The posset, while a very old dish going all the way back to medieval times, is very new to me. I learned about this creamy pudding while at the Ballymaloe Cookery School last August. The silky smooth texture is somewhere between a custard and a milky drink; it is surprisingly light and airy, even though you don’t whip the cream at all. There are variations on the recipe, some incorporating egg yolks, and others that use wine or ale to curdle the cream. The way I like to make a posset is incredibly simple and quick to put together, which makes it a great dessert for last-minute dinner parties. You only need a few spoonfuls to be quite satisfied, so have fun with small serving dishes – shot glasses, small glass jars, sake cups, little pots or ramekins. I am using lemon to curdle the cream, and have added a sprinkle of nutmeg for a slightly warming, autumnal flavour. At Ballymaloe, we steeped sweet geranium leaves in the cream and then strained them out. I think you could achieve a similar effect by adding a dash of St Germain elderflower liqueur. Next time I make possets I am thinking of incorporating nutmeg, ginger and a couple of cardamom pods…a sort of lemon chai posset. Will let you know how that turns out!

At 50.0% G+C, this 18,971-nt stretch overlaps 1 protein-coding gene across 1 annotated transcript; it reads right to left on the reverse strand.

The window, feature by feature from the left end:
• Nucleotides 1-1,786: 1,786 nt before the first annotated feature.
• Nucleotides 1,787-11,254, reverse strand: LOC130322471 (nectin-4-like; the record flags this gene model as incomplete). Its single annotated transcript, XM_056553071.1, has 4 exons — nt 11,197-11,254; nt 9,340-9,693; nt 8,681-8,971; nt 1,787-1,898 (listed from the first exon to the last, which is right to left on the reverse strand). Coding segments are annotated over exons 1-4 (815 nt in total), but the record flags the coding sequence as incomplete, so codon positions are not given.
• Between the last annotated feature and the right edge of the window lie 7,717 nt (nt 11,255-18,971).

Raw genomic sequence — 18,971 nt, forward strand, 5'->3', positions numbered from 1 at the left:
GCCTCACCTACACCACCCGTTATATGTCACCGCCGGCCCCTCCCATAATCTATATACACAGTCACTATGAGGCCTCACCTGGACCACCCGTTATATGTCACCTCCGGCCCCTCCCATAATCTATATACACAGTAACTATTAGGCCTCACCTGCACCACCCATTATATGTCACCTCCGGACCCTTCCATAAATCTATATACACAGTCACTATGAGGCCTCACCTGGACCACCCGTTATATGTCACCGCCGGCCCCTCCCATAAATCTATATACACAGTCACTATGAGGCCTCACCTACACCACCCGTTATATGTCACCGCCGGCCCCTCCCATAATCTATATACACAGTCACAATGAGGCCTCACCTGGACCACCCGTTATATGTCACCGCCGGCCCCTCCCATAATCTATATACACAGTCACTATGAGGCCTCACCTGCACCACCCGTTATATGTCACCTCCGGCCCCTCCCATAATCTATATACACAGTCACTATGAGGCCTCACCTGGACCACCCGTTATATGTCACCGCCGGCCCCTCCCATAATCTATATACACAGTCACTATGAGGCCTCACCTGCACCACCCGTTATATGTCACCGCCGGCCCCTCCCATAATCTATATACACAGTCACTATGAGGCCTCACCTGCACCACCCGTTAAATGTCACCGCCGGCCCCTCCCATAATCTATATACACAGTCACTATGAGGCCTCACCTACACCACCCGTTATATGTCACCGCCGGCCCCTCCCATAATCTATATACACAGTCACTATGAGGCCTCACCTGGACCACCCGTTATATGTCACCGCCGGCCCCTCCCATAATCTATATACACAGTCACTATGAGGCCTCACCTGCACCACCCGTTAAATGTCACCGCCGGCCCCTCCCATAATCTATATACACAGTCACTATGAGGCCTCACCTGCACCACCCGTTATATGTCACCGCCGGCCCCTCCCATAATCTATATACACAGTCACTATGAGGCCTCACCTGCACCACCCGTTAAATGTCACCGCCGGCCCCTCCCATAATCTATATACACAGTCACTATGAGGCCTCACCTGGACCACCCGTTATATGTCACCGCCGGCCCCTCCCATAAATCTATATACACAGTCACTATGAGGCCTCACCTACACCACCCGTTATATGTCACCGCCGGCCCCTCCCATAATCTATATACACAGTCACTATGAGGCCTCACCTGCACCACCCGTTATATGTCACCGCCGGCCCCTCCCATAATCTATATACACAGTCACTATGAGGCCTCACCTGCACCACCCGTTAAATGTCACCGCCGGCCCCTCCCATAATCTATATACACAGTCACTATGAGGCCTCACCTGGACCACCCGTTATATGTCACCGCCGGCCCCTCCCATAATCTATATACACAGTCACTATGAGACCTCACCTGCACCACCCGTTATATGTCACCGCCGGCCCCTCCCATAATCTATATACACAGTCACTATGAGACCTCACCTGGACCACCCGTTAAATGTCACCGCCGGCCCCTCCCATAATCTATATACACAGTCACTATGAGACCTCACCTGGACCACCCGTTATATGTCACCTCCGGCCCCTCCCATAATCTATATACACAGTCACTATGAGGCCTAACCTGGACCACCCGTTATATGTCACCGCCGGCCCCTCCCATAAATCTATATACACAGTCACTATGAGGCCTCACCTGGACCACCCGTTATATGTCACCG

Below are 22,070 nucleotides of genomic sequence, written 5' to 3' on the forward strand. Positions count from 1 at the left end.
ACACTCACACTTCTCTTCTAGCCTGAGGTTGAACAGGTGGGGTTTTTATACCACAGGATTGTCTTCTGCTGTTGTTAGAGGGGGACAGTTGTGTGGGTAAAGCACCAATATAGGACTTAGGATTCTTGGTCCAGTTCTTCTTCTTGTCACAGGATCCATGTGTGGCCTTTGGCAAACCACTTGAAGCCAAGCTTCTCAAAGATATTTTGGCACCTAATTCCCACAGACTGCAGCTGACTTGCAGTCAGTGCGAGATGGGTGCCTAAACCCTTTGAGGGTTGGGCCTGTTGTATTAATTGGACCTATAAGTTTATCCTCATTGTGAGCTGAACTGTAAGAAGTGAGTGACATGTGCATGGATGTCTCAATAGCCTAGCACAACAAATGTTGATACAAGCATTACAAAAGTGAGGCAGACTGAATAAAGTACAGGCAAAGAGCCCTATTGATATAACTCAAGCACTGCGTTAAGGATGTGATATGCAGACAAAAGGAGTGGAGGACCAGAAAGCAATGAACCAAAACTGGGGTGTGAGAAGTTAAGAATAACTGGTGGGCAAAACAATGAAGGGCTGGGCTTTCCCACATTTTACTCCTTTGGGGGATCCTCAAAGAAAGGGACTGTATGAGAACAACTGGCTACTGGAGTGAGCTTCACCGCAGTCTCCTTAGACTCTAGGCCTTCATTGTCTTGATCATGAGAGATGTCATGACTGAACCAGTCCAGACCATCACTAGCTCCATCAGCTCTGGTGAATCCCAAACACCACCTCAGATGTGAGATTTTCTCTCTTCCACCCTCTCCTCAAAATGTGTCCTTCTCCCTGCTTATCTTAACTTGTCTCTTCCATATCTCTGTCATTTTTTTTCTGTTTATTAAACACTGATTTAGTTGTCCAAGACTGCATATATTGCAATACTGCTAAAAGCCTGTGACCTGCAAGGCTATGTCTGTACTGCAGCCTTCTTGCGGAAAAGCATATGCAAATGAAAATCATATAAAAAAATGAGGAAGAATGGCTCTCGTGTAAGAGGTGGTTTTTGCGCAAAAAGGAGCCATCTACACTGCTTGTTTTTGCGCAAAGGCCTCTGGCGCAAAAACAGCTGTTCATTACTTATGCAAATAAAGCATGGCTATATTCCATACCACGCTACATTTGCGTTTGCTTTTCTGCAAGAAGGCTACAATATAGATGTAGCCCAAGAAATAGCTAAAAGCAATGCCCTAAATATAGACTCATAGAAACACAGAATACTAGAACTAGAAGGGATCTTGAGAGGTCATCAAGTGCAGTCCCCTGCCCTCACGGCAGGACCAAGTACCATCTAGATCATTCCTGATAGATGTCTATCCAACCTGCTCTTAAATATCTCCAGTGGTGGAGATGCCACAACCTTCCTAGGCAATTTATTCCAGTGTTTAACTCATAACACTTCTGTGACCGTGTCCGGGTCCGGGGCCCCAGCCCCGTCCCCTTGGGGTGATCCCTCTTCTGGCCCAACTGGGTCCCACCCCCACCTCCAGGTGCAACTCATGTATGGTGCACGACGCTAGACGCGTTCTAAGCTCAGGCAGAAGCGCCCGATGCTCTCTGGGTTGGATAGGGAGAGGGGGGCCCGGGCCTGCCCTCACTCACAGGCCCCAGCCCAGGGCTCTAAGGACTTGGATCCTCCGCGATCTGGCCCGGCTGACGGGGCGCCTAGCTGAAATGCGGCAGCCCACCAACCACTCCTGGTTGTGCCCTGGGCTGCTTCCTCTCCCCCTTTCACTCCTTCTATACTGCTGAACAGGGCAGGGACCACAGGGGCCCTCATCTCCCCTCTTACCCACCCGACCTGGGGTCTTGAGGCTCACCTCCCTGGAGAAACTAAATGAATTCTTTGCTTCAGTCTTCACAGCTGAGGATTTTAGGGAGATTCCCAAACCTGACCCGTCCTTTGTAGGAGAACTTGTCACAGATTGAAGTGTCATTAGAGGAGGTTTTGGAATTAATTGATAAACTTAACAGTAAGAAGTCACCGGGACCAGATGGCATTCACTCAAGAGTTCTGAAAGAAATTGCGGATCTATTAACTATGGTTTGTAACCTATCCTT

MAKES 6-8 SERVINGS
1 1/2 cups + 2 tbsp heavy 35% (whipping) cream
just shy of 1/2 cup granulated sugar (don’t fill the measuring cup right to the top)
dash nutmeg (optional)
1/4 cup lemon juice
Combine cream and sugar in a small saucepan. Add dash of nutmeg if including. Bring to a simmer. Then turn the heat down to low and stir frequently for 5 minutes. Remove from heat. Stir in the lemon juice. Pour into serving dishes. Allow to cool. Transfer to fridge to chill for at least 2 hours. The posset will set into a soft pudding.